George Floyd and the Legacy of Bigotry

At HardWired News, irreverent humor is our stock-in-trade.  Remember our tongue-in-cheek pieces on the disease “Liberalitis,” our lampooning of Alexandra Ocasio-Cortez, or the suggestion that Millennials be sent to “re-education camps”?  All good fun at the expense of otherwise serious topics of the day.

But some things just aren’t funny.  And those things include bigotry aimed at humans, bigotry’s cousin—racism, lynchings and other murders.  We cannot but be horrified at the image of George Floyd systematically strangled to death under the knee of a police officer.  Public rage at this and other such incidents is natural and right.

Sometimes, though, the supposed cure is as bad as the disease.  The response to the Floyd murder included protests, which are understandable and even constitutionally protected.  But that spilled into arson, looting, murder, villainizing the police while calling for their abolition or even, in some extreme cases, their killing.  “Woke” politicians and other invested uber’-liberals apologized for or even endorsed some of these outrageous measures.

We all viscerally get what bigotry is: colloquially, attributing presumed characteristics of one or a few people to all in the group to which they belong.  Beliefs that black people are lazy, Jewish people are greedy, or Polish people are dumb are all examples of foolish, harmful bigotry.  Any intelligent person knows that this kind of bigotry is both morally wrong and stupid.

The outrage over George Floyd’s murder resulted in a collective cry condemning racial bigotry and the actions it causes.  Because of Floyd’s killing and similar acts undeniably founded in racism in the past, police were condemned en masse’, with calls for their wholesale disbanding and harsh punishment.  The irony and profound illogic are that such calls are precisely the same type of bigotry the protesters, politicians and pundits are condemning.  The kind of bigotry used to oppress black people for centuries.  In the instant case, it applies to police in general the attributes and propensity for mayhem exhibited by only a tiny minority of them.  And it calls for action to be taken against all people in the group—e.g. the police—for the actions of a statistical very few.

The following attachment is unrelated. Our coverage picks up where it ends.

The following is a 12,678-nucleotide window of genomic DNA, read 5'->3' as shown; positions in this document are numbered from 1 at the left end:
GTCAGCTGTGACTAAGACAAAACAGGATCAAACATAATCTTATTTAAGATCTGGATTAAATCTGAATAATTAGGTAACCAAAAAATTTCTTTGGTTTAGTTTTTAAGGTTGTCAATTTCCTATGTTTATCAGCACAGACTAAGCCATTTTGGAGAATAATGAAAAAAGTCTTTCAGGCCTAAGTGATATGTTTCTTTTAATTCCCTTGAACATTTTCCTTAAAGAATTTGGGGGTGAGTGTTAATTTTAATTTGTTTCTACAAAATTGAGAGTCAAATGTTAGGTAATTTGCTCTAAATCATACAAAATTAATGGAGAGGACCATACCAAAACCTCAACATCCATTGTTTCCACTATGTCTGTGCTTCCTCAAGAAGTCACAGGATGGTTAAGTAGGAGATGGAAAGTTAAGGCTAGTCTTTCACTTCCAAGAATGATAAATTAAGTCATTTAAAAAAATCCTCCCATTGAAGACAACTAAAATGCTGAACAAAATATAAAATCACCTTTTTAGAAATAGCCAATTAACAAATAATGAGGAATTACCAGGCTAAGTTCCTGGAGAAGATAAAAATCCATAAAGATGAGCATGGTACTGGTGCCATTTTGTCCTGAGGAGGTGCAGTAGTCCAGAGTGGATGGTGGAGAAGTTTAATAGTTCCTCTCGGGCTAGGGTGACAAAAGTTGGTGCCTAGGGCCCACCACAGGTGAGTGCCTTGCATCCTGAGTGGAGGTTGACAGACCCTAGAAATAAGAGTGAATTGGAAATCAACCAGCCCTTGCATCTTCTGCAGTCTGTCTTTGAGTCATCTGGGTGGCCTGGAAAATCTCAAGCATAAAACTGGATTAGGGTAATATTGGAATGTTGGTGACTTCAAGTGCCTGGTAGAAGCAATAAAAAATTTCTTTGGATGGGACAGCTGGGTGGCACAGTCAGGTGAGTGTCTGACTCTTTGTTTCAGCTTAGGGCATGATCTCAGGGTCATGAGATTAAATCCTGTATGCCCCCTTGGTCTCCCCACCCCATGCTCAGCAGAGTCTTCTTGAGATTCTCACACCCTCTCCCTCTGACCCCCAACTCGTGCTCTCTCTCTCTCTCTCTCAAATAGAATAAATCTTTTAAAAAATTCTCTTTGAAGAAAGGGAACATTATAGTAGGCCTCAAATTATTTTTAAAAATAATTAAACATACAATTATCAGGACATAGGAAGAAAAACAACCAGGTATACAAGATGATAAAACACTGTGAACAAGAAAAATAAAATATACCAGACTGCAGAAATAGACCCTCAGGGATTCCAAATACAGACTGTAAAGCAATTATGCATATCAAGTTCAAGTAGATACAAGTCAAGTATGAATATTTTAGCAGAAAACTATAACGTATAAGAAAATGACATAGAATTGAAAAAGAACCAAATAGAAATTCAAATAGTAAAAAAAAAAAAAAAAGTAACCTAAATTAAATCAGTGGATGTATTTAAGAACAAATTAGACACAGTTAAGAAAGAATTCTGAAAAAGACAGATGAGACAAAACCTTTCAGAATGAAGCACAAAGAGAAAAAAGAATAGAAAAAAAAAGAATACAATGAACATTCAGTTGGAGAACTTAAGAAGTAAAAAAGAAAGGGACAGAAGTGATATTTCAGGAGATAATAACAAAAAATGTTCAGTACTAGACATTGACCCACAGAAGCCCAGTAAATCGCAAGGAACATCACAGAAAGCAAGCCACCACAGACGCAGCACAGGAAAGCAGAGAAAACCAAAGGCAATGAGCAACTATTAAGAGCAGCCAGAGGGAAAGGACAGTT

“So what,” one might say.  “An eye-for-an-eye and a tooth-for-a-tooth.”  The police are hardly an oppressed underclass.  They have had it good for a long time and can fend for themselves.  “Payback is a bitch.”

The crimes against Floyd and others like him are undeniably rooted in racism born of bigotry.  But to use exactly the same logic toward police, whites in general, or any other groups one might select, justifies and perpetuates that type of thinking.  It gives permission to other bigots who have simply picked a different group to rage against.  Each bigot thinks their target group is genuinely vile and their own opinions are justified.  Hitler doubtless thought he was truly helping the German people by ridding them of rotten characters when he incinerated four million Jews.  Such is the nature of bigotry.

No one can argue against punishment of policemen who are offenders, better training, banning chokeholds, stronger civilian oversight and the like.  But seeking retribution against police as a group is only a form of bigotry that validates and encourages it against others, including people of color.  Those of us who favor civility, compassion, and racial fairness must avoid the most base temptation to embrace bigotry and metaphorical lynching of groups with which we are angry if we truly care about victims like George Floyd.

That’s our opinion, and we’re stickin’ to it.  Maybe—just maybe—we can find something funny to write about next time.

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